At Massage Sonoma, I spend a significant amount of my time acting as health educator for my clients. After all, we spend such a small percentage of a full day exercising or in the treatment room. What can we do with the rest of our day that will positively impact our quality of life? Nutrition and exercise are receiving an enormous amount of attention from the public and from the health care community. And rightly so! While these two components of healthy living do impact our quality of life, I’m often surprised at how little attention is given to mental health. If I am working with a client who is on the right track with exercise and nutrition, but is still complaining about stress and anxiety, I may suggest looking into mindfulness and mindful breathing.
The practice of mindfulness and mindful breathing is not new. When I speak to people about mindfulness Son, I suggest a number of resources for getting acquainted with mindful breathing and the practice of living mindfully. Like the field of sports medicine, there are many approaches to getting started and practicing. Sometimes, simply sharing the benefits of mindful breathing is enough to get someone started. One of my clients recently said, “There have been two major and life changing events in my life. The first was having children. The second was discovering mindfulness”. In the spirit of this person’s experience, I would like to share the following information compiled by Loretta Lanphier at OAW Health
Studies have shown that practicing mindfulness of which mindful breathing is a part, even for just a short period of time, can bring a variety of physical, psychological, and social benefits. Below are some of these benefits.
- Immune System: A seminal study found that, after just eight weeks of training, practicing mindfulness meditation boosts our immune system’s ability to fight off illness.
- Good for the mind: Several studies have found that mindfulness increases positive emotions while reducing negative emotions and stress. One study suggests mindful breathing is as effective as antidepressants in fighting depression and preventing relapse.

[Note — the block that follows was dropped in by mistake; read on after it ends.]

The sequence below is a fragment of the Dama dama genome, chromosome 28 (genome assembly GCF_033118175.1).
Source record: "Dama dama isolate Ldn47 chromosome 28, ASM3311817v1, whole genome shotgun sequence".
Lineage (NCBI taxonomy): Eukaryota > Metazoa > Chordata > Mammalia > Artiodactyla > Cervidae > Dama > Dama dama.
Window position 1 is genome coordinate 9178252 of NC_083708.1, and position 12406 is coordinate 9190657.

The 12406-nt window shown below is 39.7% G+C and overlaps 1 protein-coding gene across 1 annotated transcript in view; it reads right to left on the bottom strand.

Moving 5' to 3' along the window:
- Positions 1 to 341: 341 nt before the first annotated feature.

- Mindfulness changes our brains: Research has found that it increases density of gray matter in brain regions linked to learning, memory, emotion regulation, and empathy.
- Focus: Studies suggest that mindfulness helps us tune out distractions and improves our memory and attention skills.
- Compassion: Mindfulness fosters compassion and altruism. Research suggests mindfulness training makes us more likely to help someone in need and increases activity in neural networks involved in understanding the suffering of others and regulating emotions. Evidence suggests it might boost self-compassion as well.
- Relationships: Mindfulness enhances relationships. Research suggests mindfulness training makes couples more satisfied with their relationship, makes each partner feel more optimistic and relaxed, and makes them feel more accepting of and closer to one another.
- Parenting: Mindfulness is good for parents and parents-to-be. Studies suggest it may reduce pregnancy-related anxiety, stress, and depression in expectant parents. Parents who practice mindfulness report being happier with their parenting skills and their relationship with their kids, and their kids were found to have better social skills.
- Schools: Mindfulness helps schools. There’s scientific evidence that teaching mindfulness in the classroom reduces behavior problems and aggression among students, and improves their happiness levels and ability to pay attention. Teachers trained in mindfulness also show lower blood pressure, less negative emotion and symptoms of depression, and greater compassion and empathy.
- Health Care Professionals: Mindfulness helps health care professionals cope with stress, connect with their patients, and improve their general quality of life. It also helps mental health professionals by reducing negative emotions and anxiety, and increasing their positive emotions and feelings of self-compassion.
- Prison Inmates: Mindfulness helps prisons. Evidence suggests mindfulness reduces anger, hostility, and mood disturbances among prisoners by increasing their awareness of their thoughts and emotions, helping with their rehabilitation and reintegration.
- Veterans & PTSD: Mindfulness helps veterans. Studies suggest it can reduce the symptoms of Post Traumatic Stress Disorder (PTSD) in the aftermath of war.
- Obesity: Mindfulness fights obesity. Practicing “mindful eating” encourages healthier eating habits, helps people lose weight, and helps them savor the food they do eat.
- Cancer Treatment: According to the National Cancer Institute, mind-body treatment techniques such as mindful breathing may improve patient well-being and help reduce the sometimes harmful side effects of traditional treatments.
I hope you found this information helpful. Please feel to reach out to us at Massage Sonoma and Sonoma Personal Trainers. We’re here for you 7 days a week online, by phone or email… and of course in the treatment room!
Anthony Drohan. Massage Therapist & Personal Trainer